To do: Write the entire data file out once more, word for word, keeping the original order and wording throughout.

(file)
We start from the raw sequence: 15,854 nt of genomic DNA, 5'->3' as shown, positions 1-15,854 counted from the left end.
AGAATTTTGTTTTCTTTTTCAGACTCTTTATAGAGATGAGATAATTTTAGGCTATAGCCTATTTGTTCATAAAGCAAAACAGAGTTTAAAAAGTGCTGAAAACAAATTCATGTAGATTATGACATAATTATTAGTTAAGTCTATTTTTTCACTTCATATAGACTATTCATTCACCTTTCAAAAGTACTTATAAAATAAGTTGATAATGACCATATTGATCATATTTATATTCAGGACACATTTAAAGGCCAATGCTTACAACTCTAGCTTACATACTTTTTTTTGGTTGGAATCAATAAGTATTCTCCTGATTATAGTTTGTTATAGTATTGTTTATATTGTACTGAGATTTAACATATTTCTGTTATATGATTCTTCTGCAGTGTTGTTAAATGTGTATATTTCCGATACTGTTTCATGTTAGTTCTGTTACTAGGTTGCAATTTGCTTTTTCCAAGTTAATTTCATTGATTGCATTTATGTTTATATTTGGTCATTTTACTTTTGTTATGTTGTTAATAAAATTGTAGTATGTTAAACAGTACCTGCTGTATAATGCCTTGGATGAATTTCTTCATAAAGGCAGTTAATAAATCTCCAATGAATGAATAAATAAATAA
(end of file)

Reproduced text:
We start from the raw sequence: 15,854 nt of genomic DNA, 5'->3' as shown, positions 1-15,854 counted from the left end.
AGAATTTTGTTTTCTTTTTCAGACTCTTTATAGAGATGAGATAATTTTAGGCTATAGCCTATTTGTTCATAAAGCAAAACAGAGTTTAAAAAGTGCTGAAAACAAATTCATGTAGATTATGACATAATTATTAGTTAAGTCTATTTTTTCACTTCATATAGACTATTCATTCACCTTTCAAAAGTACTTATAAAATAAGTTGATAATGACCATATTGATCATATTTATATTCAGGACACATTTAAAGGCCAATGCTTACAACTCTAGCTTACATACTTTTTTTTGGTTGGAATCAATAAGTATTCTCCTGATTATAGTTTGTTATAGTATTGTTTATATTGTACTGAGATTTAACATATTTCTGTTATATGATTCTTCTGCAGTGTTGTTAAATGTGTATATTTCCGATACTGTTTCATGTTAGTTCTGTTACTAGGTTGCAATTTGCTTTTTCCAAGTTAATTTCATTGATTGCATTTATGTTTATATTTGGTCATTTTACTTTTGTTATGTTGTTAATAAAATTGTAGTATGTTAAACAGTACCTGCTGTATAATGCCTTGGATGAATTTCTTCATAAAGGCAGTTAATAAATCTCCAATGAATGAATAAATAAATAA